Q&A Dean Monske the President and CEO of the Regional Growth Partnership
This article originally appeared in the Fall 2021 edition of Development Incentives Quarterly.
In this edition of Development Incentives Quarterly, we welcome Dean Monske, President and CEO of the Regional Growth Partnership (RGP), an award-winning private economic development organization serving the Toledo region and 17 counties of Northwest Ohio. He is a Toledo/Northwest Ohio native who has been an economic developer for 27 years and has led the RGP for over 10 years. The RGP has won a number of significant projects in recent years, including Peleton’s first U.S. factory. Dean graciously agreed to spend some time with us this quarter.
Let’s get right to it. How did your team help to win the Peleton deal?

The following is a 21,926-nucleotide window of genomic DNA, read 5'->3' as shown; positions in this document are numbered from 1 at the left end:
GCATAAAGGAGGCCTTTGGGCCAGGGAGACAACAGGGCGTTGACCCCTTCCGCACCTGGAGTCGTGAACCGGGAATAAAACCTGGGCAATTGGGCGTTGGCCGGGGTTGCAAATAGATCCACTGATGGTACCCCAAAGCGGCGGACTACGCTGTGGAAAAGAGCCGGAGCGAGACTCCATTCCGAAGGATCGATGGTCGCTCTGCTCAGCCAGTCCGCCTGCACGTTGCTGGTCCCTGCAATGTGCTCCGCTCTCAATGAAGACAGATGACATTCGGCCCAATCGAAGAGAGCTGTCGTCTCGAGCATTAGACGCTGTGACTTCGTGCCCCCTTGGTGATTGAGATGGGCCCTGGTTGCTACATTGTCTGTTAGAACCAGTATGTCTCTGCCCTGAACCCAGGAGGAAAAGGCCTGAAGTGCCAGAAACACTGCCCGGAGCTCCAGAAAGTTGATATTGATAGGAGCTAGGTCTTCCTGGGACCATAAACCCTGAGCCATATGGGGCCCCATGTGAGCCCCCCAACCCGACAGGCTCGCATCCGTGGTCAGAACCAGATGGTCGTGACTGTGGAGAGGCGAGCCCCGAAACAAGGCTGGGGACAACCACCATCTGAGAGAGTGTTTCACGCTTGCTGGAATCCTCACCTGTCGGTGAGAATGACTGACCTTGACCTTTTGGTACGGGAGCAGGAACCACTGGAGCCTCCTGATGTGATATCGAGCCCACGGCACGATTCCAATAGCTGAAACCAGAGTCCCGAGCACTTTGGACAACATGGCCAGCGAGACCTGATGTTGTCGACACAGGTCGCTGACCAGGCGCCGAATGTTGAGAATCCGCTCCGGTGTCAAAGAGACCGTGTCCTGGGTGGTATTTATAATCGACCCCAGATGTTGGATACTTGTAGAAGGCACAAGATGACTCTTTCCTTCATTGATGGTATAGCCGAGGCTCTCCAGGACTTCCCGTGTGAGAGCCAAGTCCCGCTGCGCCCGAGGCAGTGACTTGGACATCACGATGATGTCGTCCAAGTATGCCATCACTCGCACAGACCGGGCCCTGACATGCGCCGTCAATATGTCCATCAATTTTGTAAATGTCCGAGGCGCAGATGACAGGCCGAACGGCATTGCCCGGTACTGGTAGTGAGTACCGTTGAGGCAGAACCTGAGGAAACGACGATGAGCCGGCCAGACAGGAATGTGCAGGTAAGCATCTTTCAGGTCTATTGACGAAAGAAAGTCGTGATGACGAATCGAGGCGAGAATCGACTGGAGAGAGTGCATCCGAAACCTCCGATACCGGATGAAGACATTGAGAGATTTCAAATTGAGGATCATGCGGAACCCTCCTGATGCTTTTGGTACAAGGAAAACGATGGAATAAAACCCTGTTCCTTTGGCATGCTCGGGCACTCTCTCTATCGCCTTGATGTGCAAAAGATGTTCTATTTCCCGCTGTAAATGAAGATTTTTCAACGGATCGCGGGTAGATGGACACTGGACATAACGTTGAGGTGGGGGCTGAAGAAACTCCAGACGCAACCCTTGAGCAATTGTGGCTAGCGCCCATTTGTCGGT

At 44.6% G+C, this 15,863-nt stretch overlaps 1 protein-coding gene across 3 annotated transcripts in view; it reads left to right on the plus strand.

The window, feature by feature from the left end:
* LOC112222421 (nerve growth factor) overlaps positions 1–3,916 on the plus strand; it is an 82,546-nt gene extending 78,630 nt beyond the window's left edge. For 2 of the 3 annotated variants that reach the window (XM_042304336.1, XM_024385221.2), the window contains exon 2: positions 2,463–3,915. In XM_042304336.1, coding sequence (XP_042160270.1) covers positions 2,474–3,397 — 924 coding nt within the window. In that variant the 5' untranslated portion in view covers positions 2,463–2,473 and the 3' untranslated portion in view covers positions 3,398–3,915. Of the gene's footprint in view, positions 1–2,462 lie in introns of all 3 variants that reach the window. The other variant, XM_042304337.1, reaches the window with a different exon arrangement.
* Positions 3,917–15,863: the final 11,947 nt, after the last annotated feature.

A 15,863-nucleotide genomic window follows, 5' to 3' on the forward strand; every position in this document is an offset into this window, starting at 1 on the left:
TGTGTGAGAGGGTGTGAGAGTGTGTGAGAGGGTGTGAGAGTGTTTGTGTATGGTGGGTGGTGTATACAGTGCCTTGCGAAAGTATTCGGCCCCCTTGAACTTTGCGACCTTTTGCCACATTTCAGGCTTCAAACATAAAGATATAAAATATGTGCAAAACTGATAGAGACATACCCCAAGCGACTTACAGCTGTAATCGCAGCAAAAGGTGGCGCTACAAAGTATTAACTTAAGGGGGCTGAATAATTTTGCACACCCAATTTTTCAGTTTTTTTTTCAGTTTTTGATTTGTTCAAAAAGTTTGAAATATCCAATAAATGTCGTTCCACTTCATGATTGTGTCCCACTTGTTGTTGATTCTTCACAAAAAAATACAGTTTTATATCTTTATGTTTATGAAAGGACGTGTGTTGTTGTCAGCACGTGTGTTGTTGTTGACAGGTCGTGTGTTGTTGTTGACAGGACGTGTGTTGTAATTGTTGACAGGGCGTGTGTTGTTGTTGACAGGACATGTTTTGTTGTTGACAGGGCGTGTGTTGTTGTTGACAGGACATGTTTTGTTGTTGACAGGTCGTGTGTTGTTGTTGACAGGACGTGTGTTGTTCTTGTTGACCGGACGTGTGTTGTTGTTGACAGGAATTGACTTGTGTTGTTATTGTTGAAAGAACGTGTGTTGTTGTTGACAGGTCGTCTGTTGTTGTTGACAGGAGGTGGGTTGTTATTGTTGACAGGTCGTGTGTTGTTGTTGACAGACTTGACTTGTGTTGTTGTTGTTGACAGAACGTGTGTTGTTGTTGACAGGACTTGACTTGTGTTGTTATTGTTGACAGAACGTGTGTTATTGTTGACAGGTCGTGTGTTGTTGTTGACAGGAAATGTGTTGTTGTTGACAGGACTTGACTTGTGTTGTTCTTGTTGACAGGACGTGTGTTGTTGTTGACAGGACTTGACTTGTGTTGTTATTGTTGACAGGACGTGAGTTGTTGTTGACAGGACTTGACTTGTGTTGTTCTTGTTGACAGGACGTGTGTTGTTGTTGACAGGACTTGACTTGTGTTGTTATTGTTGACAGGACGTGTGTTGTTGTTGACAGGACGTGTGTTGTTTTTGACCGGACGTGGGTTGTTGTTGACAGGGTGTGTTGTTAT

The RGP team helped win the Peloton deal in several ways. First, the RGP team supported the Wood County Economic Development Commission and its director, Wade Gottschalk, in acquiring several certifications and one authentication for the site. For example, the site was a certified CSX Select Site by McCullum Sweeny, and ODOD Jobs Ready Site, and most recently a JobsOhio Authenticated Site by InSite Consulting. The RGP assisted Wood County to gather data and maintain the current status of these certifications. Secondly, the RGP has been actively marketing the site to companies, real estate professionals, and site selection consultants for the past ten years. The RGP has conducted marketing campaigns around the site including collateral materials, digital materials, emails, personal meetings, conference attendance, and even flying over consultants in a helicopter during our annual Farm Tour. The RGP was instrumental in bringing NSG to the Eastwood Commerce Park site which really raised the site’s awareness, since that project was led by a national site selection firm. Thirdly, the RGP has built, maintained, and improved many relationships needed to win the Peloton deal. I already mentioned the increased interaction and coordination with the local economic development official, Wade Gottschalk. The RGP also gained a clear understanding of the property owner’s (Dominion Energy), goals for the site and worked hand-in-hand with Dominion Energy to market the site to their targeted user. The RGP, also through its normal business development outreach, maintains relationships with many national site selection firms including CBRE, the consultant for the Peloton Project. Finally, and most importantly, the RGP built and maintained a 15-year relationship with the project executive because of his past experience at a Northwest Ohio manufacturing company. All of this work occurs before there is even a Peloton project.